Phishing attacks use email or malicious websites to infect your machine with malware and viruses in order to collect personal and financial information. Cybercriminals attempt to lure users to click on a link or open an attachment that infects their computer with viruses or malware, creating vulnerability to attacks.
Phishing emails may appear to come from a real financial institution, e-commerce site, government agency, or any other service, business, or individual.
The email may also request personal information like account numbers, passwords, or Social Security numbers.
When users respond with the information or click on a link, attackers use it to access their accounts.
In this guide I will be discussing the following:
- Types of phishing attacks.
- Phishing examples.
- Tips to avoid phishing attacks.
6 Most common Types of phishing attacks
- Deceptive phishing
Deceptive phishing refers to any attack by which fraudster impersonate a legitimate company and attempt to steal people’s personal information or login credentials.
These emails use threats and a sense of urgency to scare users into doing the attackers’ bidding.
The success of a deceptive phish hinges on how closely the attack email resembles a legitimate company’s official correspondence.
What to look out for to avoid this attack:
- Inspect all URLs carefully to see if they redirect to an unknown website.
- Look out for generic salutations, grammar mistakes, and spelling errors scattered throughout the email.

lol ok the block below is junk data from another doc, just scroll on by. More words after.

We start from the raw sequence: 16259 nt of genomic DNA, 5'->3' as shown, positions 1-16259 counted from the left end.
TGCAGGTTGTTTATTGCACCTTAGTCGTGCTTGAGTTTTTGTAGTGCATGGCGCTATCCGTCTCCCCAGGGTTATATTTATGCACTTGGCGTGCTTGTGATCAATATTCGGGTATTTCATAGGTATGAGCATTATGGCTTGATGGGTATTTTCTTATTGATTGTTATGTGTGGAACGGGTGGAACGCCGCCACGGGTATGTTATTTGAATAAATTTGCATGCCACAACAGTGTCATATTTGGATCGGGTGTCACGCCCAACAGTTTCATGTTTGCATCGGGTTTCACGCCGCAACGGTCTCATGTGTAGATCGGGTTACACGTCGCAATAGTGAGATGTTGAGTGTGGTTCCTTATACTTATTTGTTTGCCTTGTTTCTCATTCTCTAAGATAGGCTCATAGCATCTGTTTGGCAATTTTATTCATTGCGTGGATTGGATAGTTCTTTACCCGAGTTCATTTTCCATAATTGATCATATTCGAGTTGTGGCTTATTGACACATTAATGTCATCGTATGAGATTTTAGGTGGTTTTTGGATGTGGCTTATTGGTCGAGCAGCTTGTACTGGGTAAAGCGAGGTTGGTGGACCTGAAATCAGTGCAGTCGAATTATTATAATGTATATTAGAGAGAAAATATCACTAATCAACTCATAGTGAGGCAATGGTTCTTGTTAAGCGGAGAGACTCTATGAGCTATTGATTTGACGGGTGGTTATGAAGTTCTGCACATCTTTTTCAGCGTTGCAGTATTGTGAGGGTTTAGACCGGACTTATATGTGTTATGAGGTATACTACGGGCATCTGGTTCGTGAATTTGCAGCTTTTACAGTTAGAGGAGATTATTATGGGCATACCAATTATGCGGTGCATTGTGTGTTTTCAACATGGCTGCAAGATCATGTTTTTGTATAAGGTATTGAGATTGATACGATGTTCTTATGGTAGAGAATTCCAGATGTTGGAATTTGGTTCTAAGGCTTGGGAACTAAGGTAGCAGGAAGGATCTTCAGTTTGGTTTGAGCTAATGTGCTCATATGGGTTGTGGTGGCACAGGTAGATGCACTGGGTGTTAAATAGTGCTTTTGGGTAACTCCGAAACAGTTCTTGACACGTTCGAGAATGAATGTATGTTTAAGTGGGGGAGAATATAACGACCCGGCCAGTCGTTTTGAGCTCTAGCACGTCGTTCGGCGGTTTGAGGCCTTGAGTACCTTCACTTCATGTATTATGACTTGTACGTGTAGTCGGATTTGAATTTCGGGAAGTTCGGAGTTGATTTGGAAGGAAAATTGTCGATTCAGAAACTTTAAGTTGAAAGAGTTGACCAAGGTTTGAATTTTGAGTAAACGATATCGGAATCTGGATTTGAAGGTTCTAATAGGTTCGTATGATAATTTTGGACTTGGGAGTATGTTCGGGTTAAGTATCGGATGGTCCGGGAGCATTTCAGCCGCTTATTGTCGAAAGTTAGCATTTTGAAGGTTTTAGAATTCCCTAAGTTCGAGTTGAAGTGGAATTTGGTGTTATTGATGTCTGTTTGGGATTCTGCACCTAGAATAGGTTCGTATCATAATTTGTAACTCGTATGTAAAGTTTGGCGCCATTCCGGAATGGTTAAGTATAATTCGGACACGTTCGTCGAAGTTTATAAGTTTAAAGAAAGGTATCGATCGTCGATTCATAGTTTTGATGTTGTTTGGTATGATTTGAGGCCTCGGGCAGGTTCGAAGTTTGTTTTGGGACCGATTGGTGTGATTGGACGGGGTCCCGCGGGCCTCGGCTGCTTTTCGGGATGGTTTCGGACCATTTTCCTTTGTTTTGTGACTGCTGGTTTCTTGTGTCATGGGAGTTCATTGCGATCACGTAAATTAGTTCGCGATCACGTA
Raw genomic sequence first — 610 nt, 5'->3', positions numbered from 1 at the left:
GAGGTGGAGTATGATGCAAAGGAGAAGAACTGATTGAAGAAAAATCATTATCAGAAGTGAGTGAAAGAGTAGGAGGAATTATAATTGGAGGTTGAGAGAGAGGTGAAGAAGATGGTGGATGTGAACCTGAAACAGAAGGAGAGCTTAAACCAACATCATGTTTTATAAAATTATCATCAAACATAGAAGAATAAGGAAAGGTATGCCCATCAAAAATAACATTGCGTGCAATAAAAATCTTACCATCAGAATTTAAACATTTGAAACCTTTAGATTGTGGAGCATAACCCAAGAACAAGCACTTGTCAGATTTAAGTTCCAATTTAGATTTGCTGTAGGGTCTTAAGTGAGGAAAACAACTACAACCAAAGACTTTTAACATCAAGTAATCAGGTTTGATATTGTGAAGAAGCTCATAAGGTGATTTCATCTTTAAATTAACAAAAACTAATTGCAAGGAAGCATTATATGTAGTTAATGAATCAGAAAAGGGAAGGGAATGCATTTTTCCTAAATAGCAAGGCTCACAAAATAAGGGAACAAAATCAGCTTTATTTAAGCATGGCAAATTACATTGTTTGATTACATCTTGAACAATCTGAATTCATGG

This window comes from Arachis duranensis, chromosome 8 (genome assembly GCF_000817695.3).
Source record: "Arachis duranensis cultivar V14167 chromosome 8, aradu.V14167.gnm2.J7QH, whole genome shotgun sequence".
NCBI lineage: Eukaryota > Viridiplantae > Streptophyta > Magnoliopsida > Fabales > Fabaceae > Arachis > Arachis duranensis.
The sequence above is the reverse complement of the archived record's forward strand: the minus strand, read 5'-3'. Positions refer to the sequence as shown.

- Spear phishing
In spear phishing, fraudsters customize their attack emails with the target’s name, position, company, work phone number, and other information in an attempt to trick the recipient into believing that they have a connection with the sender.
How to protect against this type of attack:
- Organizations should conduct ongoing employee security awareness training that discourages users from publishing sensitive personal or corporate information on social media.
- Companies should also invest in solutions that are capable of analyzing inbound emails for known malicious links or email attachments.
- CEO Fraud
This is where attackers impersonate an executive and abuse that individual’s email to authorize fraudulent wire transfers to a financial institution of their choice.
This attack works because executives often don’t participate in security awareness training with their employees.
How to counter this CEO fraud threat:
- All company personnel including executives should undergo ongoing security awareness training.
- Organizations should also consider amending their financial policies, so that no one can authorize a financial transaction via email.
This is a method of attack which comes from domain name system (DNS) cache poisoning.
Basically, the internet’s naming system uses DNS servers to convert alphabetical website names, such as www.wikipedia.org, to numerical IP address used for locating computer services and devices.
A pharmer targets a DNS server and changes the IP address associated with an alphabetical website name.
This means an attacker can redirect users to a malicious website of their choice even if the victims entered in the correct website name.
How to protect against pharming attacks:
- Organizations should encourage employees to enter in login credentials only on HTTPS protected sites.